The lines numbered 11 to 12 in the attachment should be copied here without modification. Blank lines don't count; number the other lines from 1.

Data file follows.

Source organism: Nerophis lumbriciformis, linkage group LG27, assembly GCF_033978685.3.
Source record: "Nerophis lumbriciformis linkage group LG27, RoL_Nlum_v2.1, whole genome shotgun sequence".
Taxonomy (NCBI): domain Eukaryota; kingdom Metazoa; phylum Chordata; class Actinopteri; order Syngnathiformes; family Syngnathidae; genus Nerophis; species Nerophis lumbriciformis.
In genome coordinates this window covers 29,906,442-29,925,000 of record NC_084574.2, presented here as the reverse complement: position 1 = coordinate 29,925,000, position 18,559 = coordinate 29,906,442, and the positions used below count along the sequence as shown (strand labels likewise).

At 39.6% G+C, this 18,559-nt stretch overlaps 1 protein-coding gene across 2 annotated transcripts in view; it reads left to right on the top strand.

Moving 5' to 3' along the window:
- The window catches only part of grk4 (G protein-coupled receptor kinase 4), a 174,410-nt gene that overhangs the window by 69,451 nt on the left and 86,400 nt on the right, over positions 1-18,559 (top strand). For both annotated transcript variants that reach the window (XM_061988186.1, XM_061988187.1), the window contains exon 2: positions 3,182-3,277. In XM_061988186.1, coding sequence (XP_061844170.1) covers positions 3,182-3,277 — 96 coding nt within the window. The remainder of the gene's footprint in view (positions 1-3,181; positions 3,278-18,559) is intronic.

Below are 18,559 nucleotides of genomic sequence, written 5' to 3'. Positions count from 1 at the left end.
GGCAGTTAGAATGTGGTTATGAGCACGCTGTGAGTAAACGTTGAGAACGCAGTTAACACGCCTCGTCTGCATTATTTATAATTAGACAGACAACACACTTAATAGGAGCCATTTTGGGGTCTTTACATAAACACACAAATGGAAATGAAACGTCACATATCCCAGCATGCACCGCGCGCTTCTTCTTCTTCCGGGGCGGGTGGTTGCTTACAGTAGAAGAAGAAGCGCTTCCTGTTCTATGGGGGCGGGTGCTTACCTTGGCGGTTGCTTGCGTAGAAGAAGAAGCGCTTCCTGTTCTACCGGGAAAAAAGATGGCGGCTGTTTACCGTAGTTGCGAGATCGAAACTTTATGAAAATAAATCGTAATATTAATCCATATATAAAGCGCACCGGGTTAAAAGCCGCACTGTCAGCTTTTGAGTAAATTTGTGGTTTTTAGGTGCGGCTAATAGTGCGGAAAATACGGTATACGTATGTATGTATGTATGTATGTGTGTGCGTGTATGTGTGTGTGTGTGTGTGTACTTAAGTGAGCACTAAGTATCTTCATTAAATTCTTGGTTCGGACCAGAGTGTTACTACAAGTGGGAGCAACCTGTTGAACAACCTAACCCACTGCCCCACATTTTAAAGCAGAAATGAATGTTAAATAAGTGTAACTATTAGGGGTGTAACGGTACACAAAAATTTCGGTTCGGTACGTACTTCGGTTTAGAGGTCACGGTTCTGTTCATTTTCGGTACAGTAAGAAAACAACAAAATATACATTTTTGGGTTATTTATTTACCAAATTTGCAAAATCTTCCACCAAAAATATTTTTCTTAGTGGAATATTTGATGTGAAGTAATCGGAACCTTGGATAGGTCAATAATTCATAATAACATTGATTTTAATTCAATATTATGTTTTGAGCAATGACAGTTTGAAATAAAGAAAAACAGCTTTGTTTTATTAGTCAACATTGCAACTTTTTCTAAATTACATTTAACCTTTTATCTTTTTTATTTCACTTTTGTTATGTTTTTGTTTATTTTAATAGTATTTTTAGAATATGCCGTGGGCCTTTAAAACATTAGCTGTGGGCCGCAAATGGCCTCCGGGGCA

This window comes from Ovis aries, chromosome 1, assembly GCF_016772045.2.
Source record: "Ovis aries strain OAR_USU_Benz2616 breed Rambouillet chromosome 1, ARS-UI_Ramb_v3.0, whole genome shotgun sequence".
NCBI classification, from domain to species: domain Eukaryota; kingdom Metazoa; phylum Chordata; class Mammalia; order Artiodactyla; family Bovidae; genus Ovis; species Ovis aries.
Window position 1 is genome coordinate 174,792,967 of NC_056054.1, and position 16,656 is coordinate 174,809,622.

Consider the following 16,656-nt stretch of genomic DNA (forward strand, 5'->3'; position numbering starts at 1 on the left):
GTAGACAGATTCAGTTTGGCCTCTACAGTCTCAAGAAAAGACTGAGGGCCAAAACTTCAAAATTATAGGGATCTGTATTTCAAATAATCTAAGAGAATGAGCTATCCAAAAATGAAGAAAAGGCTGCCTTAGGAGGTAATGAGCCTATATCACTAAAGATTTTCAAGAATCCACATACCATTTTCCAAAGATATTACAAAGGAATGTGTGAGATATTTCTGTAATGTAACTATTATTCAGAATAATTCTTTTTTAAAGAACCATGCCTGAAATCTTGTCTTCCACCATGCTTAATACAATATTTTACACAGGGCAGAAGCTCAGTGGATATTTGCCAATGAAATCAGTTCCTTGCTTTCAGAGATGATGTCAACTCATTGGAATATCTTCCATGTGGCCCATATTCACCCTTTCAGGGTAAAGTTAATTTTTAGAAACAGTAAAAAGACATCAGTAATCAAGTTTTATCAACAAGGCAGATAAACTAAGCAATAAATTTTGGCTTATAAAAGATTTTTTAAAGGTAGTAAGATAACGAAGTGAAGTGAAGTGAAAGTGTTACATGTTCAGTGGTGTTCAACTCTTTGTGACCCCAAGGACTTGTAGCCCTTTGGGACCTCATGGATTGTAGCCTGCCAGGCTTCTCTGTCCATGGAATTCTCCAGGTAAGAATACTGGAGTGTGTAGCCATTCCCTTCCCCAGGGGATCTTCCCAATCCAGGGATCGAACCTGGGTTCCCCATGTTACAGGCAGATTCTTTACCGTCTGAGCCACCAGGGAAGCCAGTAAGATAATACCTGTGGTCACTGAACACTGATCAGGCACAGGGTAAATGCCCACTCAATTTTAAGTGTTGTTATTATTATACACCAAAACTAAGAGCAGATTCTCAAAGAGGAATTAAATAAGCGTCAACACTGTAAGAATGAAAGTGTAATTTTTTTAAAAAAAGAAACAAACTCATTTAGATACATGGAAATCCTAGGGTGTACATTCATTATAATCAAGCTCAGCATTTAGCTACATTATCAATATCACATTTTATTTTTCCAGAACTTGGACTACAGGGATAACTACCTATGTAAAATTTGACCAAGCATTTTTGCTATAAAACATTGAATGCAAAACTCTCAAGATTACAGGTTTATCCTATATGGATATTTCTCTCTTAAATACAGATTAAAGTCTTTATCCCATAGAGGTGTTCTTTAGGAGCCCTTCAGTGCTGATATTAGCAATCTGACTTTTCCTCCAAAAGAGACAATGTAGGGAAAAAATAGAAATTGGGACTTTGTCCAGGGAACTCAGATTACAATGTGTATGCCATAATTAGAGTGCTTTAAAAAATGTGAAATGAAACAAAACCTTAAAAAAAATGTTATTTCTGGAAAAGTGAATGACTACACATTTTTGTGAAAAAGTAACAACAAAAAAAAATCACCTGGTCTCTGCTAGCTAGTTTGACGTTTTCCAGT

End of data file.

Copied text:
Source record: "Ovis aries strain OAR_USU_Benz2616 breed Rambouillet chromosome 1, ARS-UI_Ramb_v3.0, whole genome shotgun sequence".
NCBI classification, from domain to species: domain Eukaryota; kingdom Metazoa; phylum Chordata; class Mammalia; order Artiodactyla; family Bovidae; genus Ovis; species Ovis aries.